In the midst of this I was out with some friends and we ended up at a Moroccan-themed club on Spring Street. I knew that I didn’t quite belong but I was drunk enough that it didn’t really matter and besides I was in good company—soon we spotted, through what seemed to be throngs of models, Fabio. I had never quite considered he might be an actual person, much less that he could appear in real life in a form-fitting black muscle t-shirt with his long hair billowing out behind him. It felt a bit like seeing a unicorn and my friends and I soon got into a discussion of just how silky his hair might actually be. Finally I walked behind him, trying to act casual, and lightly ran my hand over the tips. It seemed like it might proffer good luck (so I guess I would more accurate to say we saw him like a leprechaun than a unicorn) and whether it did or not, I think this may have been the highlight of the summer.
I’m glad he looks to be doing well. I’m also happy he hasn’t cut his hair, which continues to appear healthy and clearly still billows out behind him even when he’s doing something as ordinary as eating lunch and drinking a Diet Coke.
After high school I moved in with a friend of mine in Venezuela, where we both worked at a local school. She had a boyfriend, a cocky guitar player who, among other sleazy things, once spent an entire dinner (on my birthday, no less) critiquing my table manners. Worth mentioning is that we were sitting on the linoleum floor of the living room eating dinner off the door of one of our bedrooms, which we’d taken off its hinges and set up on milk carts to use as a table since we didn’t have one. I’m surprised we even bothered to fold up squares of toilet paper and turn them into napkins, but I know we did because he was adamant that the thing belonged in my lap.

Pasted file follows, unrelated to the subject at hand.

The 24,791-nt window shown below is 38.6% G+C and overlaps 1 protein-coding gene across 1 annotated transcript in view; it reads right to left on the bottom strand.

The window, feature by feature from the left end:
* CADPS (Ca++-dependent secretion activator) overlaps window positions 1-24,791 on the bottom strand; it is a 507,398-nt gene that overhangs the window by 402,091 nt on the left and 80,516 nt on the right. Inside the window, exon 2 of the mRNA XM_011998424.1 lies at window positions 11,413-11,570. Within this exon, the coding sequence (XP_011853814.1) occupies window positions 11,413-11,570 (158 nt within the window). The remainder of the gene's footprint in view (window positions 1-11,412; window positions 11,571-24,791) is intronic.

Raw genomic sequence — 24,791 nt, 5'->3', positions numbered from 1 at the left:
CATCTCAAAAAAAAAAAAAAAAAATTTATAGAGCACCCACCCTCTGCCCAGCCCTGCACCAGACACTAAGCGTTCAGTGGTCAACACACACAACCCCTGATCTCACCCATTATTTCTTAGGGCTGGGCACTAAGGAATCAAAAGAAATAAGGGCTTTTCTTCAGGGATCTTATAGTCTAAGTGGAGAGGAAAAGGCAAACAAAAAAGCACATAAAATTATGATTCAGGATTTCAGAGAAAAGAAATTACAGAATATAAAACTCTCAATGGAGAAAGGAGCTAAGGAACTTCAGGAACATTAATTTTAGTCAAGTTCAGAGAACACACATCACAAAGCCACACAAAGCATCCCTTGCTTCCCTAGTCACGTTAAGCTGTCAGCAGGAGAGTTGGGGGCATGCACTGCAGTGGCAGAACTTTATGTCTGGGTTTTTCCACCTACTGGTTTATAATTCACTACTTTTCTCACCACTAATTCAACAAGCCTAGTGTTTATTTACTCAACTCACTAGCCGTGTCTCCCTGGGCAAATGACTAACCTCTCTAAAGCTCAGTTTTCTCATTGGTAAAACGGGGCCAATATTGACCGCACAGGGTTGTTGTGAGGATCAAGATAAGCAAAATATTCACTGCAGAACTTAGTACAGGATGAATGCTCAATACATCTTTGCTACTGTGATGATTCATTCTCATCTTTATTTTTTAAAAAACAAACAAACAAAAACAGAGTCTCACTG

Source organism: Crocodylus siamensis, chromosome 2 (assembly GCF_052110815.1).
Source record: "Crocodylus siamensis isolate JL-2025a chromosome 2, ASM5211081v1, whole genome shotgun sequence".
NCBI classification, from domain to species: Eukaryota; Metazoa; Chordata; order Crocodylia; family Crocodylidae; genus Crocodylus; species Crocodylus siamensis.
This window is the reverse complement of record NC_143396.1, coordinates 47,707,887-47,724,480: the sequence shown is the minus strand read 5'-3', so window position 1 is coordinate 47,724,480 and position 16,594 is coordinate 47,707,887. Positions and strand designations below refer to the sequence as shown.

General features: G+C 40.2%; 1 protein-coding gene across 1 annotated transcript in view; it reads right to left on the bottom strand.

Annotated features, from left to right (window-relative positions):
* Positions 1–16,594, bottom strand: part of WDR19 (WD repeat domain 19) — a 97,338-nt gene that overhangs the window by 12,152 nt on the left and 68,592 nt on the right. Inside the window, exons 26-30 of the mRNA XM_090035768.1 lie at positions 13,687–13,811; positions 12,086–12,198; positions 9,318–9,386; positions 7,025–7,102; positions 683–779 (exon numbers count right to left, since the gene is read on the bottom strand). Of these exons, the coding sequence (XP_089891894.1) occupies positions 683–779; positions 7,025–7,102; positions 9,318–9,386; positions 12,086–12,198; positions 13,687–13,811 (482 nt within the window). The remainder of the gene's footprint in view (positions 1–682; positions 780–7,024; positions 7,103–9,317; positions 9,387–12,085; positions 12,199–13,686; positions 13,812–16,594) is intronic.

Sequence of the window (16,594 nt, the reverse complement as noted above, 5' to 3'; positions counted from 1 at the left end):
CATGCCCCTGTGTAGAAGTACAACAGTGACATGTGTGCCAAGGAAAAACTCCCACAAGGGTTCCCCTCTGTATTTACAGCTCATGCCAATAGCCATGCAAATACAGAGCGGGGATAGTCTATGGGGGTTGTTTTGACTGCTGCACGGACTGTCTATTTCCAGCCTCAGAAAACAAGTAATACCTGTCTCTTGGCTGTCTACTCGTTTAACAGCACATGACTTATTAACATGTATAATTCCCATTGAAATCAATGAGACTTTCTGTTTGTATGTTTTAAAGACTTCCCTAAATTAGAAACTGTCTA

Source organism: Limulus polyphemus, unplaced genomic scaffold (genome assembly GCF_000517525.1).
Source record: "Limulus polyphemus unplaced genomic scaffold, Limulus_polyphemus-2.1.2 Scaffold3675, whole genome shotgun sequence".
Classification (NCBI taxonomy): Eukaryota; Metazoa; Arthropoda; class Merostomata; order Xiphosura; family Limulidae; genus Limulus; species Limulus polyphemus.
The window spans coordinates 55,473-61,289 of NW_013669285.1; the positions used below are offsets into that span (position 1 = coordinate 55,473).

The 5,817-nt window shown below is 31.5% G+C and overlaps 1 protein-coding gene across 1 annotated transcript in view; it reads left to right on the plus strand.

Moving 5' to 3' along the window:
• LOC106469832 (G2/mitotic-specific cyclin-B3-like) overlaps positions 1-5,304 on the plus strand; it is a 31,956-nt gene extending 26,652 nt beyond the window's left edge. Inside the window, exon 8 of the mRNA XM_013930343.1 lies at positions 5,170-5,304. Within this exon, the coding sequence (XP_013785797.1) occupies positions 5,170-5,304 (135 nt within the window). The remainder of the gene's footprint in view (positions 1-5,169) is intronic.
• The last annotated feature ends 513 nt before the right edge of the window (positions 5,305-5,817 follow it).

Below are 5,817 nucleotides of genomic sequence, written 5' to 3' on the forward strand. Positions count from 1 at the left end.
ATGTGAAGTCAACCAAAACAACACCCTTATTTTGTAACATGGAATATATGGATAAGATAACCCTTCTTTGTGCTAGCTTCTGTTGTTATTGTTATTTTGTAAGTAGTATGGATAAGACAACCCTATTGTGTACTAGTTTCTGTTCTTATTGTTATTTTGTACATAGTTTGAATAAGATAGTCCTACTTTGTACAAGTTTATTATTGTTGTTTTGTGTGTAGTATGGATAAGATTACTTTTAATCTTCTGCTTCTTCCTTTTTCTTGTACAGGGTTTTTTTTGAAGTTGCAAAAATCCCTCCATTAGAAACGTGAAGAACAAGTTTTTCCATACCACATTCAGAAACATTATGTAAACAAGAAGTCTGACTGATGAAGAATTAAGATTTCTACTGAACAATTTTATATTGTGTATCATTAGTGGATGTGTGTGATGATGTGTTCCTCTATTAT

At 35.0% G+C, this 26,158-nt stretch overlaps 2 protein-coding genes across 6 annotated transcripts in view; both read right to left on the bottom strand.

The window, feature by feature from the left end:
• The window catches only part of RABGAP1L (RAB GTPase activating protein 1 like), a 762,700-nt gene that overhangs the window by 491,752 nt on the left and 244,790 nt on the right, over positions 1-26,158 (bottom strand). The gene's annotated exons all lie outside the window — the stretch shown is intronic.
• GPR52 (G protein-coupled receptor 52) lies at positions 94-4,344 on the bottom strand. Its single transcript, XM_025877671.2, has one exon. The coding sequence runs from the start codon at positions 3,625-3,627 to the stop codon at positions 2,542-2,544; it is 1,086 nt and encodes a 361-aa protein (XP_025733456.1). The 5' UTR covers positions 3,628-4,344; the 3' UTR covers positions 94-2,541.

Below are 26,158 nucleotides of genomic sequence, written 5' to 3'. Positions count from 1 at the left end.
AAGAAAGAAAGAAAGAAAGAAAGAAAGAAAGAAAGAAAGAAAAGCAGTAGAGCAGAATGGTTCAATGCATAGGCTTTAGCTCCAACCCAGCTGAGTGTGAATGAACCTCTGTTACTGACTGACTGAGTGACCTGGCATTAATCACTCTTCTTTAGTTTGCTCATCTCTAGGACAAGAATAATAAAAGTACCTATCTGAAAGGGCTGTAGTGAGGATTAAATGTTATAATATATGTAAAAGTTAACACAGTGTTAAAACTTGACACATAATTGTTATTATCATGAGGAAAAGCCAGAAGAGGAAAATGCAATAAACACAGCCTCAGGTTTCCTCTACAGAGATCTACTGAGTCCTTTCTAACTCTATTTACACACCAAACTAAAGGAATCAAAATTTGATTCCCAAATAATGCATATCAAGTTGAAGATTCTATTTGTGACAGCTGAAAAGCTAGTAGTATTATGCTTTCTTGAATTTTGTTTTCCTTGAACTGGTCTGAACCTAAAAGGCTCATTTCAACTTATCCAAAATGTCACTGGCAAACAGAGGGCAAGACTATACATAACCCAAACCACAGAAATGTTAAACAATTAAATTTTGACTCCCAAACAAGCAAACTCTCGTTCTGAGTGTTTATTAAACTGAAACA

Eventually my friend broke up with him and he disappeared from my life until a few years ago, when he friended me on Facebook. He immediately started showing up constantly in my feed, always with a different girl. What a sleaze, I thought at first, until I realized that actually what had happened is that he had become a member of a popular Venezuelan band. He was so famous, in fact, that his fans constantly wanted to take pictures with him, and whenever they did they immediately posted the photos on Facebook and tagged him. Presumably they are more receptive to his napkin tutorials so I guess in many ways we have all ended up where we are supposed to be.
Things I know about my upstairs neighbor just by listening:
1. Getting ready for work in the morning requires her to take approximately 5,000 trips back and forth through her apartment.
2. She is partial to epic games of Jenga.
3. She almost never has friends over.
4. The only time she did, on some random Tuesday, they played Jenga and whenever the tower fell over they made the noise of 20 elephants—it sounded like were throwing themselves on the ground en masse and screaming collectively. This happened early on in our proximate living arrangement, so I didn’t realize how infrequently she had friends over. If I had, I would not have gone upstairs around 1am to ask them if they could keep it down. The neighbor herself didn’t come to the door, just her two friends, and they gave me dirty looks, which now, in retrospect, I realize I deserved.
5. Often, upon arriving home from work, she bangs on the wall for a little bit. Is she obsessively hanging pictures? Does she own an appliance that frequently requires re-installation? Maybe it is an unusual form of stress release? I have no idea.
6. She rarely plays music, except when she’s getting pumped to go out on the weekends. Her preference, in such circumstances, alternates between mid-aughts girl anthems and Madonna.
7. A few months ago she started dating someone new, a gruff but nice body builder type—somehow in three years living here I have never seen her but I did at one point see this guy. For a few months he would come over at night on the weekends and they’d bang the bed against the wall for around 15 minutes and then go to sleep.
8. She wasn’t that into the sex.
9. I know this because back when I moved in to the building she was together with a different guy and whenever they had sex she would scream there’s-a-person-about-to-murder-me screams for hours at a time. On one particularly memorably night they struggled upstairs at 2am and the screaming lasted from about 2:15am until the sun was up. I did not go ask her to keep it down. How does one phrase such a request? I wasn’t sure. At one point I considered leaving an anonymous note, but this seemed rude.